|My great grandfather, Daniel Tohm
and his wife Caroline Bittner of Poland, dressed in their
|We visited this street in
Walden, England in 2001. My grandmother's mother, Ellen
Parkin, was born here and worked as a house maid.
First Church established in the village of Norway, Ontario.
This is the original St. John the
Baptist, Anglican Church in Toronto set up about 1855 with the help of
my great, great grandfather, Thomas Smith. The modern church
still exists on the same site.
November of 1999, I began pestering my mother, Carrie Smith, about her
early recollections. She had reached her 85th year. Soon
after, Murray Creighton became a major collaborator via email.
Leslie Smith, also in his 80s, provided many details and served to keep
his sister honest. Carrie, Leslie and Murray were the last
remaining “Smiths” who had migrated across the country from Manitoba to
settle at Sahtlam in the Cowichan Valley of Vancouver Island.
Eighty years had passed since the family had arrived on the farm, but
the stories I collected soon kindled my imagination and made
me thirst for more. I discovered the people and the farm were only
the beginning of a long and interesting family history.
Several other common descendants have emerged since
my investigations began. Judy Smith (Gilchrist) of
Winnipeg, Jan Gilchrist of British Columbia and Mary Crandall of
Toronto all share our common ancestors, William Loane and Sarah
Winnett. Susan Miller of Alberta and Matthew
Winnett of Australia have emerged as descendants of the Winnett
family of Killaloe, Ireland. Charles McIntosh discovered these
web pages and learned he was a Creighton.
I visited the town of Killaloe, Ireland, home
of the Winnett family and Bandon where the Loane family
originated. We also did research at the National Library of
Ireland and the County Clare Library.
Away the Dead
great Irish famine is part of
my family history. In the village of Cork about 1846, bodies of
the starved are being hauled away.
Daniel Tohm, came to Canada about 1888. Daniel
Tohm and his wife Caroline
Bittner were Polish born, but emigrated when the people of German
descent in Volynia
under Russian rule. My early investigations led me to Carol Hart
(Winder), daughter of Hilda Bittner (Hart), all common descendants of Gotlieb
Bittner. In the early days of their immigration, the Tohms
and Bittners farmed near each other in Alberta and then Saskatchewan
where Carol Winder continues to live. Two children, Lena and John
Ohlson, were adopted by the Tohms in 1898 and one of Lena's
Nazerden (Wilkinson), currently of Peachland, British Columbia,
also provided many details about the early days. (Hazel
moved to Chilliwack in 2007)
In 2008, I visited Poland and Ukraine and made
a train journey across Europe by the same route Daniel Tohm and his
shocked to discover how little was known about
the Foster family. I had never shown any interest. As kids,
my sister and I always resisted when my father wanted us to visit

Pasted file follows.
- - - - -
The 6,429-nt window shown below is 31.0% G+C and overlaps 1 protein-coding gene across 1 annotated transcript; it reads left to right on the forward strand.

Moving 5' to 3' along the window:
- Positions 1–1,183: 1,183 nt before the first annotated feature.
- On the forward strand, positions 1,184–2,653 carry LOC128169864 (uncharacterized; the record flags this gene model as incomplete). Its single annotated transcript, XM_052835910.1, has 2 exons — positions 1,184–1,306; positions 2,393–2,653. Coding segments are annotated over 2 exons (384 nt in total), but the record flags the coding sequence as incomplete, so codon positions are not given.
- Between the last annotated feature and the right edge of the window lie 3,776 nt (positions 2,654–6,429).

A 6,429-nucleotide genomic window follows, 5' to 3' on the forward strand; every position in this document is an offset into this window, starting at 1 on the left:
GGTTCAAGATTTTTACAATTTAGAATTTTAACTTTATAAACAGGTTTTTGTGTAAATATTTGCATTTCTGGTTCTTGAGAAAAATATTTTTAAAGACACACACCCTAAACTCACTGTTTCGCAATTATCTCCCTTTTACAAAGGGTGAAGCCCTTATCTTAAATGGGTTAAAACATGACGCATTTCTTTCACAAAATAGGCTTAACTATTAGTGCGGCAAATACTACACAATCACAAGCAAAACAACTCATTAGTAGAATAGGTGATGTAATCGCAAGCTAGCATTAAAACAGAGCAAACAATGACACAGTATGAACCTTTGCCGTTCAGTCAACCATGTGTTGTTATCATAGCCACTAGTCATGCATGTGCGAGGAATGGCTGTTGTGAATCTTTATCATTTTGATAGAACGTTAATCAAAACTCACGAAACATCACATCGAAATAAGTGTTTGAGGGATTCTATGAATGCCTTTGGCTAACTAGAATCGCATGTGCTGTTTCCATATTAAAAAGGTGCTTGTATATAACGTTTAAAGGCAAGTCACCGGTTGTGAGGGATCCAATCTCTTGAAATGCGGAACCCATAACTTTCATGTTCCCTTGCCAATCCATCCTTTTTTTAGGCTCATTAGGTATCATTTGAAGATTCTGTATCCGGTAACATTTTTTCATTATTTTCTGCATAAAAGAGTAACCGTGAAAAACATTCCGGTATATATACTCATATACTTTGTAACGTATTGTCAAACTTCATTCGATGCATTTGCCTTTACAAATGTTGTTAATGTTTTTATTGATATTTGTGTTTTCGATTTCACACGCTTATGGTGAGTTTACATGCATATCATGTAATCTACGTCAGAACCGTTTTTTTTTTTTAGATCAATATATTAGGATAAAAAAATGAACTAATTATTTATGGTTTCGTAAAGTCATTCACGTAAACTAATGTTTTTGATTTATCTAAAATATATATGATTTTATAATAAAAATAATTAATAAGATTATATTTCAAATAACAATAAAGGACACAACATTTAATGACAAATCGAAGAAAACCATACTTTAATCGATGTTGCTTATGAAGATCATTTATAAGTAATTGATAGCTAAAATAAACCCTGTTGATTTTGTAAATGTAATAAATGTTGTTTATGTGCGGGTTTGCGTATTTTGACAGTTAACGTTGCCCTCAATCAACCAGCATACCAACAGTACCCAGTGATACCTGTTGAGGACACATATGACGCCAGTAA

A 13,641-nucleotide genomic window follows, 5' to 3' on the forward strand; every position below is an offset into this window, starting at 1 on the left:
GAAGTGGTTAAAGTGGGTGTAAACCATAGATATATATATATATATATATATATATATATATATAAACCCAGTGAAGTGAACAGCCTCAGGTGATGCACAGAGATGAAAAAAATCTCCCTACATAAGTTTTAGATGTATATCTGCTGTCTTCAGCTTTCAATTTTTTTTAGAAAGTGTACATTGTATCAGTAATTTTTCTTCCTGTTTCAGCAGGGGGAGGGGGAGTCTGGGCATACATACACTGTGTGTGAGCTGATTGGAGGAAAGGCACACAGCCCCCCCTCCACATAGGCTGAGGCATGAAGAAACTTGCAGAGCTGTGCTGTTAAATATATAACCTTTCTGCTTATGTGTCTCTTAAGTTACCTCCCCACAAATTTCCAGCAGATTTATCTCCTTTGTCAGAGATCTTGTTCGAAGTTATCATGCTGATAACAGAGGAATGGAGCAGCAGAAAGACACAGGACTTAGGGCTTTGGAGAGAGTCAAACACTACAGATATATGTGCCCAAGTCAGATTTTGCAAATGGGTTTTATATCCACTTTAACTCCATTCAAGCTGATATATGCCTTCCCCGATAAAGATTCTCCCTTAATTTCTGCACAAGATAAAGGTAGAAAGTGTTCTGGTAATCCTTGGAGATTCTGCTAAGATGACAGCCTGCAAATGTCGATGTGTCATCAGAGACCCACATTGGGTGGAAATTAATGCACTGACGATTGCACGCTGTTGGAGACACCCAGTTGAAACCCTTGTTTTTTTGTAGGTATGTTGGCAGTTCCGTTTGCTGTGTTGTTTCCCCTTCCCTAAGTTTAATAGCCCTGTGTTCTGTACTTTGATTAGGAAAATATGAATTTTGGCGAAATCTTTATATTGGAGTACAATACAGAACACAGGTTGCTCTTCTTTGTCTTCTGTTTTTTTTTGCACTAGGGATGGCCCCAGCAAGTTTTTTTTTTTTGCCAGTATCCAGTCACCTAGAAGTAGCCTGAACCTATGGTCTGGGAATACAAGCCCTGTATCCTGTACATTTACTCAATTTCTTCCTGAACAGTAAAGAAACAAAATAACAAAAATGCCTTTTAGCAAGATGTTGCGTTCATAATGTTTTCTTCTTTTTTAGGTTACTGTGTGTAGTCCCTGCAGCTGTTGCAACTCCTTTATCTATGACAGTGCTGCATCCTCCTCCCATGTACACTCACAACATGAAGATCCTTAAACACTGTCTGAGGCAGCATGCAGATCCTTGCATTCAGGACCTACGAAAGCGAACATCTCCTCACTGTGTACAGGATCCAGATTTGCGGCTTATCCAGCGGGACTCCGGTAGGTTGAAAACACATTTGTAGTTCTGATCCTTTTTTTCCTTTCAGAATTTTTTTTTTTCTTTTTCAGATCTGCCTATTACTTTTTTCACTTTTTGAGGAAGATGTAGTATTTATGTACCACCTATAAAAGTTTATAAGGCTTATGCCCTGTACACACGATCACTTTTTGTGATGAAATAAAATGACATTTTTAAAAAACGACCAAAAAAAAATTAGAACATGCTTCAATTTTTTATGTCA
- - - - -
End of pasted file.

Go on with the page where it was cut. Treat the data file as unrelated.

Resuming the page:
Grannie and the “old maid” sisters. We never really knew them and
my father had died when I was 17. My mother was little help. We
knew they were from England and Grandpa had been a tailor; end of
story. My father had a brother, Jimmy and one sister, Bessie, still
alive but our families hadn’t spoken for 40 years. There had only
been Christmas cards. My quest for answers finally pushed me to
visit Uncle Jimmy, who at the age of 90 still lived with Hazel, his
wife of 60 years. It was a fine reunion which has led to many
subsequent visits. I was very fortunate. A search through his shoe
boxes stuffed with old momentos, turned up a Christmas card from the
70s with an address in England. He explained that his sisters,
Rhoda, and Elsie (both deceased) had visited some “English relatives”
about that time. I visited Aunt Bessie and heard the second-hand
stories of the visit. Without great expectations, but with no other
options, I wrote a letter to the English address, addressing it
“To the Occupant”. It gave instructions to pass the letter on to
a member of the Foster family if they knew one. Again I was very
lucky. Thank goodness English families don’t move every 5 years like we
do. In her reply Sarah Tattoo began “Two days ago I received the
letter you sent to my parents’ old address and which was kindly
forwarded to me by their former neighbour.” Her parents had moved away
in 1988. Sarah and I are third cousins, sharing
Margaret Foster, a lady in her 80s and youngest
daughter of John, my
grandfather’s brother, also wrote me several letters. She died in the
year 2000. She was the last remaining family member to have lived
at the Sheffield house. Thanks to her and Sarah, I have been able
to collect considerable data on the family.
In 2001, I did research at the Pubic Records
Office in London and also the County Records Office in Cambridge.
grandmother, Esther Chapman, came to Canada from Cambridge, England in
1905. She followed her future husband, Richard, who had
arrived in Winnipeg a few months earlier. The couple soon
moved to Victoria where the family has lived ever since.
I've been unsuccessful in finding descendants of the
Chapman family. Our visit to Cambridge in 2001 unravelled several
mysteries but created many more. Josiah Chapman, the
earliest ancestor I've discovered, was an agricultural worker (ie. he
worked on a large estate) but probably didn't read or write.